It was, actually, chilling to read that; because I had meant to buy one, and in fact, around midnight I was at a local store, picking up some items, and I saw the sign and asked to buy a ticket, and the clerk said, oh, it's too late for tonight's drawing. It got me thinking about Divine Providence and free will. Suppose the Almighty said, "yes, I do will that you win this jackpot"--but it was up to me to buy the ticket? Failing that...someone else won.

My next thought was...I hope the winner knows about Piqua Catholic School and our Catholic parishes! Oh, the good they could do! Then I thought about how all those who win, end up having everyone trying to get their hands on the money..."and now I'm one of those people!"

Father Tom and I talked about it just now--about the perils involved. I wondered, what if I had the winning ticket in my hands, right this moment? I'd be scared to death. I've got a fire going in the fireplace--get that ticket far away from the fire! I'd call a local banker, and have him escort me to the bank vault. I'd be wondering about all the phone calls I would need to make next; I'd be a bit paralyzed, not wanting to make a wrong move I'd regret long after. My mind would be racing and giving thanks.

Then it occurred to me, maybe the person just stopped on I-75 to buy gas, on his way somewhere else? Wouldn't that be a kick in the pants?

Friday, December 05, 2008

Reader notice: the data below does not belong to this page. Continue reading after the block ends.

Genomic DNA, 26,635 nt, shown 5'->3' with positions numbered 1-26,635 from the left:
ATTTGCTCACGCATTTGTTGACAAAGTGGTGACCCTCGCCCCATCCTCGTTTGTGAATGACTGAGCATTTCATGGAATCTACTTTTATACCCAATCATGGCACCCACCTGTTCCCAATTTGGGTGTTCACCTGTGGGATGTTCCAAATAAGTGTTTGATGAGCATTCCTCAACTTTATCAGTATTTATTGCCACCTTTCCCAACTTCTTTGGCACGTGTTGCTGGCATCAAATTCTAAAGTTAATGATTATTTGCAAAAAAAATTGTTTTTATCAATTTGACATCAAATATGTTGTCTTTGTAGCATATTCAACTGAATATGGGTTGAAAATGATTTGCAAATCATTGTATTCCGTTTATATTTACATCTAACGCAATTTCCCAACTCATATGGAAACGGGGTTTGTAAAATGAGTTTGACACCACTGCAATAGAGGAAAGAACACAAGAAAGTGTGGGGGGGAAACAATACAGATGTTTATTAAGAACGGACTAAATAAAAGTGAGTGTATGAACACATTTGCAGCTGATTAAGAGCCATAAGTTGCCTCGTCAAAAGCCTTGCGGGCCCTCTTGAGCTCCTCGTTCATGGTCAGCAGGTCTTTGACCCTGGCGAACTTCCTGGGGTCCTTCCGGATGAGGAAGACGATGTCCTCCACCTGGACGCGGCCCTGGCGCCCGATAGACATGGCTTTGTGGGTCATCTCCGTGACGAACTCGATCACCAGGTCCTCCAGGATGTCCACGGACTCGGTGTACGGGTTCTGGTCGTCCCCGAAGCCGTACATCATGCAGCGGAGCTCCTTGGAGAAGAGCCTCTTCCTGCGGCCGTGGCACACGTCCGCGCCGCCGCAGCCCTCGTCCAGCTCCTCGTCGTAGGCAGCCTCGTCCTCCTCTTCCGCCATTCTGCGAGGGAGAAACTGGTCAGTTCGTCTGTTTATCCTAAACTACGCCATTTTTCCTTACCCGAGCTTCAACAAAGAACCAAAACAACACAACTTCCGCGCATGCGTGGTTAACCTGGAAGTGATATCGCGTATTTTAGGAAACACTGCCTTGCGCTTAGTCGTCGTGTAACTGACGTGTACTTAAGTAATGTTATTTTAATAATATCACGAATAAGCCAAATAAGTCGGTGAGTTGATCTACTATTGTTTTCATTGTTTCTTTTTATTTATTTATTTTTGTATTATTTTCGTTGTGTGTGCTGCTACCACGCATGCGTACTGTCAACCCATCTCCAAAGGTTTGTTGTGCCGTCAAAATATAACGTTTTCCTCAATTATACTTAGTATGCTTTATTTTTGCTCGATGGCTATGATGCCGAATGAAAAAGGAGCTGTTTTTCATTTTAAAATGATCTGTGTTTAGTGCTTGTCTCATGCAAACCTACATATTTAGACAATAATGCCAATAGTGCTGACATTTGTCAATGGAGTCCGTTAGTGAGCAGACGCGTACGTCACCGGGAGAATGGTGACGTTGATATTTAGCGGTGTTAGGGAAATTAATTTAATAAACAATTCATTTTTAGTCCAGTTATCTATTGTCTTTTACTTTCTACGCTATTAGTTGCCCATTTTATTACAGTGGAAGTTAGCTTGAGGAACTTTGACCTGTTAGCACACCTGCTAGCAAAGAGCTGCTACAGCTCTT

a blizzard of activity...and an invitation

Sorry, dear readers, for being scarce. The demands of being a pastor are great, especially these days.

The financial storm that has struck everywhere has, of course, struck in Miami County as well; and collections are down. Saint Boniface has had deficits for several years, and Saint Mary had many deficits for several years before having one up year when I first got here. Now both parishes face serious deficits, and I've been having lots of meetings discussing options, none good. It has not been easy or enjoyable, and I have learned from some mistakes along the way.

Meanwhile, the boiler in Saint Mary Church chose to die in November, and we have been getting by with minimal heat as the temperature dropped. I've been having a lot of discussions on that, and God willing, we'll settle on a recommendation next week. We had a temporary heater set up in the basement, which will, if it works, keep us in the 60s until the boiler is replaced.

Meanwhile, we are approaching--this weekend--a monumental celebration for our venerable Father Angelo Caserta, who had his 90th birthday today, and who will be a priest 64 years in February. Tomorrow evening, he will be celebrant for 4 pm Mass, followed by a carry-in dinner for all and sundry, at the Caserta Center in Piqua, next to St. Boniface Church. We expect at least 500 to show up, and the sky's the limit on how many will want to greet and give their love to Father Ang.

Sunday, we will have a "Roast & Toast" in honor of Father Ang, at the Fort Piqua Plaza, 116 W. High Street, in downtown Piqua, 6-9 pm, as a fundraiser for the critical needs of Saint Boniface Church and the school: we expect to have 200 present (tickets still available at the door, $100), and the proceeds will enable us to restore at least several of the century-old stained glass windows in church.

Oh, and then I have all the other usual projects, and tasks of a pastor!

If you have no plans, please come to Piqua this weekend, especially for the Roast & Toast--it'll support a good cause!